Film Details

Release Date
May 2, 1941
Premiere Information
New York opening: week of 25 Apr 1941
Production Company
Universal Pictures Company, Inc.
Distribution Company
Universal Pictures Company, Inc.
Country
United States
Screenplay Information
Suggested by the short story "The Black Cat" by Edgar Allan Poe in United States Saturday Post (19 Aug 1843).

Technical Specs

Duration
1h 10m
Sound
Mono
Color
Black and White
Theatrical Aspect Ratio
1.37 : 1
Film Length
6,317ft

Quotes

Oh, then you're the guy that slugged me.
- Hubert Smith
Yeah, and I'll do it again any time you train down to my weight.
- Richard Hartley
That house is doubly blest, Which to our feline friends gives rest."
- Mr. Penny
Her hats are full of bats, For spending all her dough on cats."
- Hubert Smith

Trivia

Notes

Broderick Crawford's character is listed as "Hubert Smith" in the film's credits and many contemporary reviews, but he is clearly referred to as "A. Gilmore Smith" in the film and by the Motion Picture Herald Prod Digest review. Similarly, the character played by John Eldredge, who is referred to as "Stanley Borden" in the onscreen credits, is clearly named "Stanley Grayville" in the film. While the onscreen credits list Hal Bumbaugh as the sound technician, Universal press materials credit William Schwartz in that position. According to Hollywood Reporter, actor Eldredge's scenes in the film were "rushed" so that the actor could take a featured role in another Universal film, Horror Island .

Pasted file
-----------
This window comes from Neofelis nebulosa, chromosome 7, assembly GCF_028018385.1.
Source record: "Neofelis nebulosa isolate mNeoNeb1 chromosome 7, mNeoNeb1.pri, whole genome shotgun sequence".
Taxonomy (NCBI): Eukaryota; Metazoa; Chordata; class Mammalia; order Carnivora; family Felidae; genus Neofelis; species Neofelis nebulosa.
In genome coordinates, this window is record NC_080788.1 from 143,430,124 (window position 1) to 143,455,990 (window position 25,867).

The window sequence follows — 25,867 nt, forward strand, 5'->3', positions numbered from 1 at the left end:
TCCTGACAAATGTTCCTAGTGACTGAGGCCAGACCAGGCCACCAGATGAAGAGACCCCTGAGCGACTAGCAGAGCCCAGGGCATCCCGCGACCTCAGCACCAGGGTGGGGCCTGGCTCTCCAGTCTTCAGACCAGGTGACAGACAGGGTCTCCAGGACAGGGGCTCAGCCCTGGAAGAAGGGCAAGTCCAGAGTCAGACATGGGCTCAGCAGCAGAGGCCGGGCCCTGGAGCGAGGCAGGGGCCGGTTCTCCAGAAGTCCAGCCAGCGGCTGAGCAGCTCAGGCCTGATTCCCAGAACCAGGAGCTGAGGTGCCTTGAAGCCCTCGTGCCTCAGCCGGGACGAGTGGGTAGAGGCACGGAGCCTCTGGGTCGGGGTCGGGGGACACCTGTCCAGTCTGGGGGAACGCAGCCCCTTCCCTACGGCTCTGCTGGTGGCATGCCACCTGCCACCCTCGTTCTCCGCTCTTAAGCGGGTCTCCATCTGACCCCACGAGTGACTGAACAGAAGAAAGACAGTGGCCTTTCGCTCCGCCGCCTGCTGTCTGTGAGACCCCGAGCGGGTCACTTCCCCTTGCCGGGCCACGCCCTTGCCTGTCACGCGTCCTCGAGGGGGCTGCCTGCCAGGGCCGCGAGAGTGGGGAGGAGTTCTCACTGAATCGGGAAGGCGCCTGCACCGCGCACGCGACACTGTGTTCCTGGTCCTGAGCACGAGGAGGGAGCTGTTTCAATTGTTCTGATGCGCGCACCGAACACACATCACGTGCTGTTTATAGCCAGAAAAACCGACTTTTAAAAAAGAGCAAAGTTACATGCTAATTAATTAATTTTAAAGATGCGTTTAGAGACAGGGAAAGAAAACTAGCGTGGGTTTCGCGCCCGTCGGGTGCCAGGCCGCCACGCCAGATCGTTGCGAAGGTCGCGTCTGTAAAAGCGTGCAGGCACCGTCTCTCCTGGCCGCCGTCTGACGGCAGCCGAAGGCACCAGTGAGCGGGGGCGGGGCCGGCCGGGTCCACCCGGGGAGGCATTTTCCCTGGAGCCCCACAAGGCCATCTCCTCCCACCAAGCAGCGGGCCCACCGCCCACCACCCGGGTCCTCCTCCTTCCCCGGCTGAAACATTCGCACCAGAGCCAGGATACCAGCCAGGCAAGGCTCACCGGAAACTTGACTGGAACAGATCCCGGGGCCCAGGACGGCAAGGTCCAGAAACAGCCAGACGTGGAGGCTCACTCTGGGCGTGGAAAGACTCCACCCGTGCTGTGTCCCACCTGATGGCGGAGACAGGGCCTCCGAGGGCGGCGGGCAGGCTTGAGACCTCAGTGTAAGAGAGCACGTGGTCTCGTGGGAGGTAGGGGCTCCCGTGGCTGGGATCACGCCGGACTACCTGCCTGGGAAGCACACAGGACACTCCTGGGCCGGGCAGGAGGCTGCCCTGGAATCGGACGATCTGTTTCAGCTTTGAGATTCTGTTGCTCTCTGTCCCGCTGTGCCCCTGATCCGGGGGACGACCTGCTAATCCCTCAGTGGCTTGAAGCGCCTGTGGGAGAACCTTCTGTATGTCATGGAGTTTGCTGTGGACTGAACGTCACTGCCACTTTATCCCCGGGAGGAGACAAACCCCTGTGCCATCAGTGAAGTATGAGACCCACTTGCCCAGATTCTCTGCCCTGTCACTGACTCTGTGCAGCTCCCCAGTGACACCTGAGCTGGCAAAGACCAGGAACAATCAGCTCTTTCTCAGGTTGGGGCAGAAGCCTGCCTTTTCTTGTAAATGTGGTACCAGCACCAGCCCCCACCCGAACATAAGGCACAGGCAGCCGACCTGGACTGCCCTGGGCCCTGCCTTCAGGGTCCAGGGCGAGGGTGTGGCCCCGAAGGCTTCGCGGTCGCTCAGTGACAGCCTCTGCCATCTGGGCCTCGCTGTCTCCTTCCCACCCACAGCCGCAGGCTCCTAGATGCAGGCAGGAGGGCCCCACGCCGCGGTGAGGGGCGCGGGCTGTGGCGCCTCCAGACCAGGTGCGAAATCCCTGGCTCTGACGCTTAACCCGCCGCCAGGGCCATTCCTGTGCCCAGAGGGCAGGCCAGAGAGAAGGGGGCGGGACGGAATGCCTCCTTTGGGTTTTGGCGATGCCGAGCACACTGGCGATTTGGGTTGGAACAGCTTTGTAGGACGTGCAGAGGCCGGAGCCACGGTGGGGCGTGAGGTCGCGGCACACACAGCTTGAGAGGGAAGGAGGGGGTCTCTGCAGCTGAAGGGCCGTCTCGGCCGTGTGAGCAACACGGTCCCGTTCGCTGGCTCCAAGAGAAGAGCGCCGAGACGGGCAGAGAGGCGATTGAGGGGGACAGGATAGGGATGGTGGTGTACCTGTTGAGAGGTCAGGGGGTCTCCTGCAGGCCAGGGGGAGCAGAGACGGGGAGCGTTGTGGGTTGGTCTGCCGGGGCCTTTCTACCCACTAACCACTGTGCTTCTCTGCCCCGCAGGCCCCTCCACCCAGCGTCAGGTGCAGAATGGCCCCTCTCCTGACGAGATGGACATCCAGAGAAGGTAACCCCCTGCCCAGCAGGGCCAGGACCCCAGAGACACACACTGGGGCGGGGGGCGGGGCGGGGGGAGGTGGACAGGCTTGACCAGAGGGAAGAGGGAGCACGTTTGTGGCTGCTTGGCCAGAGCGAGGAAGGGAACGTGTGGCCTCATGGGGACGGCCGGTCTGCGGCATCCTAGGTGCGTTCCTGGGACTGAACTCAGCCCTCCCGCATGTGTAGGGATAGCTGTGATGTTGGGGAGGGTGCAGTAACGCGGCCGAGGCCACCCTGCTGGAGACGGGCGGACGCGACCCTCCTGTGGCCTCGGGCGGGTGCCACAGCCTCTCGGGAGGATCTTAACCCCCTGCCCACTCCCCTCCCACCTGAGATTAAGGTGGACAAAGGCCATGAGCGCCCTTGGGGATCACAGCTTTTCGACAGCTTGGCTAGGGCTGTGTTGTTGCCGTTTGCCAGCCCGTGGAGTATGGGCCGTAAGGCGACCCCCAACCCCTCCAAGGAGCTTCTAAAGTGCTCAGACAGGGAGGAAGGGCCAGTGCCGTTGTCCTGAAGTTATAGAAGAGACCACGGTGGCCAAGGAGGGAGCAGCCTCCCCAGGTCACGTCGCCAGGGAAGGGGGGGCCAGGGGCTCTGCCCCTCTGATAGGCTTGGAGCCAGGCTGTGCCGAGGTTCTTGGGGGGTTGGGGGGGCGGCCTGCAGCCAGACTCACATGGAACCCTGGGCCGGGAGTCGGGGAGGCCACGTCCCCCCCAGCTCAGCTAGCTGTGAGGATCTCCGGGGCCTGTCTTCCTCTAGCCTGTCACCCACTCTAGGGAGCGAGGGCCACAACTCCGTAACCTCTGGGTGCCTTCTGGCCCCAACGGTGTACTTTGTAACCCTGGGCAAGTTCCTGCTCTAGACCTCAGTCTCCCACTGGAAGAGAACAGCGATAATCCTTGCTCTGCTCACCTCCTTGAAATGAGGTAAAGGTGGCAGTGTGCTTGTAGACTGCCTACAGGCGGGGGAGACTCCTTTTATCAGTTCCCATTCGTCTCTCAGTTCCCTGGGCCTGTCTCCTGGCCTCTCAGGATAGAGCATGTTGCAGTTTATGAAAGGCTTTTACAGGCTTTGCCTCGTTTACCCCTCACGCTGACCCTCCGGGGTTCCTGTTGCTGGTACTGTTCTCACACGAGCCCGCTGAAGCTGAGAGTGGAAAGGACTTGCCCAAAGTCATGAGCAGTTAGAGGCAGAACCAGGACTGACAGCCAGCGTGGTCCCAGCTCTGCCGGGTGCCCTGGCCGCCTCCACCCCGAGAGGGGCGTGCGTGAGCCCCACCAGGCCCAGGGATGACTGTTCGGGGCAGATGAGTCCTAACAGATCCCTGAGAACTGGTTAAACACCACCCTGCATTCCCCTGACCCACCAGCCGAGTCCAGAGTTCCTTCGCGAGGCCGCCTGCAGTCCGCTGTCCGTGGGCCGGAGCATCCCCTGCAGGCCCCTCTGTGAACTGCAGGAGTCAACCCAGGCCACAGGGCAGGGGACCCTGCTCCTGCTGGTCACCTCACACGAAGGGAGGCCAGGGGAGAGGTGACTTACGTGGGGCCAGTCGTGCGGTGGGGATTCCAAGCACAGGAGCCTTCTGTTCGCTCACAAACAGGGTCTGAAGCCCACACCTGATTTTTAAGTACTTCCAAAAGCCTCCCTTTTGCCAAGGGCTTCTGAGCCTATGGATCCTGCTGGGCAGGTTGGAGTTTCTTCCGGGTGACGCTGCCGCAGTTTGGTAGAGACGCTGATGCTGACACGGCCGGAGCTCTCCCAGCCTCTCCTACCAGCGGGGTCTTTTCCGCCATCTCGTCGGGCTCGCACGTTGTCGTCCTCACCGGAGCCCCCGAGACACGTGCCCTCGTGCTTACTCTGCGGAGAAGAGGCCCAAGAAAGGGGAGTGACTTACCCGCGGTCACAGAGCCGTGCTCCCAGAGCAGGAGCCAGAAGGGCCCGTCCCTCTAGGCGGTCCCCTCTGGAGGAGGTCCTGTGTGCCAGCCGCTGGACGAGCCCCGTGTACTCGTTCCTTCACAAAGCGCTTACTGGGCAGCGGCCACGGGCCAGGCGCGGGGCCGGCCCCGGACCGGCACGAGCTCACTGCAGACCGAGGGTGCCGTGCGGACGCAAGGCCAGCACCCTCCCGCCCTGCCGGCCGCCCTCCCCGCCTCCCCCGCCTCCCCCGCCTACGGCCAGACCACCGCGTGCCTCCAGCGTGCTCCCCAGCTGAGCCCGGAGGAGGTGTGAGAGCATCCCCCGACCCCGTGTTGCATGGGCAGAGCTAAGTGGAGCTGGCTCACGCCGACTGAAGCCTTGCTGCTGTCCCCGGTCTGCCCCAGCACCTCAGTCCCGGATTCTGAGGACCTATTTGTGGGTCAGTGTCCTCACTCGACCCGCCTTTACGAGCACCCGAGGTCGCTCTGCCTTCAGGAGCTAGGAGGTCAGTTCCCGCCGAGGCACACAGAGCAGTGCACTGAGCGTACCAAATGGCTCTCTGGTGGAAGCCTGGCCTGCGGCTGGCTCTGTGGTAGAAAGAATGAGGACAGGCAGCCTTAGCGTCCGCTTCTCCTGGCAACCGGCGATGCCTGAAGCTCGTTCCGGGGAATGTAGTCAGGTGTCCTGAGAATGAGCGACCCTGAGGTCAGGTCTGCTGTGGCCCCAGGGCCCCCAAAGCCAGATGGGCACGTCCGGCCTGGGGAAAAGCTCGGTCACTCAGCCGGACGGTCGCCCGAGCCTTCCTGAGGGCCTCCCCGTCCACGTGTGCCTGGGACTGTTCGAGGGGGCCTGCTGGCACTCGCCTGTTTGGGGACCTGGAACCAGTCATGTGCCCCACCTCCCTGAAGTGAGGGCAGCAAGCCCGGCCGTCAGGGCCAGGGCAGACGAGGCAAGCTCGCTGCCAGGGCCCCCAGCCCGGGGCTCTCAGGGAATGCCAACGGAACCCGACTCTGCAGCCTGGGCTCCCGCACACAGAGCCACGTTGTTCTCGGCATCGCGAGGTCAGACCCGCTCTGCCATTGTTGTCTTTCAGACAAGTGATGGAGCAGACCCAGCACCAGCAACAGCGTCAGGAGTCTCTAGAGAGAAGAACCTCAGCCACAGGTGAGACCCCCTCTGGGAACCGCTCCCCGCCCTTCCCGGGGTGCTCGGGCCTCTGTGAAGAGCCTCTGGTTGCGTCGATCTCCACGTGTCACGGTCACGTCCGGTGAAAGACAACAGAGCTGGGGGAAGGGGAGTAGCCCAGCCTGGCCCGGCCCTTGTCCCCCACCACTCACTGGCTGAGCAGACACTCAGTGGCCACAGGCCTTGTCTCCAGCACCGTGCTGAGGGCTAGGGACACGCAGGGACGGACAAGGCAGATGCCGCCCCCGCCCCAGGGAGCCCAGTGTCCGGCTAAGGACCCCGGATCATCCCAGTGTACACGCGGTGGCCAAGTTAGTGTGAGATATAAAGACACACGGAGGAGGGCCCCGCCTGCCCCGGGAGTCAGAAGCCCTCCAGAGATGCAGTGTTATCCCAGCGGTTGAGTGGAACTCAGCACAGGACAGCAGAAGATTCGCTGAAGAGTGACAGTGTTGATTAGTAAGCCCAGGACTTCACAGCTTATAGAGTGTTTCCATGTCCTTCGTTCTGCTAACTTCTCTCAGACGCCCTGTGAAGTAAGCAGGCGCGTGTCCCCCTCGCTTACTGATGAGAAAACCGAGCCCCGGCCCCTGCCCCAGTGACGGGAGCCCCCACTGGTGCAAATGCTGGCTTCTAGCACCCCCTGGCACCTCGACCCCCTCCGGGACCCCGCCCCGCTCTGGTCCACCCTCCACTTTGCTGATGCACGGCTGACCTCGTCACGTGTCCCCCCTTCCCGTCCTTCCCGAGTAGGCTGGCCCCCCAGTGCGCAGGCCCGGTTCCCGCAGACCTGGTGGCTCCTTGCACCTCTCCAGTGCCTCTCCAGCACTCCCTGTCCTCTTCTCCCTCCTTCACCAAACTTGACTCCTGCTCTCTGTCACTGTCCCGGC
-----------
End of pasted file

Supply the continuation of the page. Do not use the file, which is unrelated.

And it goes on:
News items indicate that actors Paul Cavanagh and Richard Carlson were cast in roles, but did not appear in the released film. Modern sources state that Carlson was cast in the "A. Gilmore Smith" role, but was later replaced by Broderick Crawford, while Cavanagh was replaced by Basil Rathbone in the role of "Montague Hartley." Modern sources indicate that the film was budgeted at $176,000, with shooting completed on March 10, 1941. The film contains a noted in-joke: when Basil Rathbone attempts to solve the mystery, Broderick Crawford turns to Anne Gwynne and asks, "Who does he think he is, Sherlock Holmes?" a clear reference to the actor's well-known film and radio portrayals of the English detective. Universal had previously used the Poe story as the inspiration for the 1934 picture The Black Cat, starring Boris Karloff and Bela Lugosi, and directed by Edgar G. Ulmer (see AFI Catalog of Feature Films, 1931-40; F3.0358). The two films, however, have minimal similarities.

Miscellaneous Notes

Released in United States 1941

Released in United States on Video September 1, 1998

Released in United States 1941

Released in United States on Video September 1, 1998